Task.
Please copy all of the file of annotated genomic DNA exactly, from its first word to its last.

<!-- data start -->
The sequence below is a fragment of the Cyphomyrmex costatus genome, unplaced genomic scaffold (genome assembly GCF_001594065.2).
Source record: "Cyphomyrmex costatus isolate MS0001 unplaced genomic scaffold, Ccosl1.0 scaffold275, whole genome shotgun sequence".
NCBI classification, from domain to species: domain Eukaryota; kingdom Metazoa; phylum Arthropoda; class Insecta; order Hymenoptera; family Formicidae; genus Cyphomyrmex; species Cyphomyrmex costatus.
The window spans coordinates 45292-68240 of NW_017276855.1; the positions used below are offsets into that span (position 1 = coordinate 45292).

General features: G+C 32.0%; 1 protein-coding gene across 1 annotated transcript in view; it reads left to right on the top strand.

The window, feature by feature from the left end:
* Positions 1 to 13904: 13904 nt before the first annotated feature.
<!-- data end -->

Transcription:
The sequence below is a fragment of the Cyphomyrmex costatus genome, unplaced genomic scaffold (genome assembly GCF_001594065.2).
Source record: "Cyphomyrmex costatus isolate MS0001 unplaced genomic scaffold, Ccosl1.0 scaffold275, whole genome shotgun sequence".
NCBI classification, from domain to species: domain Eukaryota; kingdom Metazoa; phylum Arthropoda; class Insecta; order Hymenoptera; family Formicidae; genus Cyphomyrmex; species Cyphomyrmex costatus.
The window spans coordinates 45292-68240 of NW_017276855.1; the positions used below are offsets into that span (position 1 = coordinate 45292).

General features: G+C 32.0%; 1 protein-coding gene across 1 annotated transcript in view; it reads left to right on the top strand.

The window, feature by feature from the left end:
* Positions 1 to 13904: 13904 nt before the first annotated feature.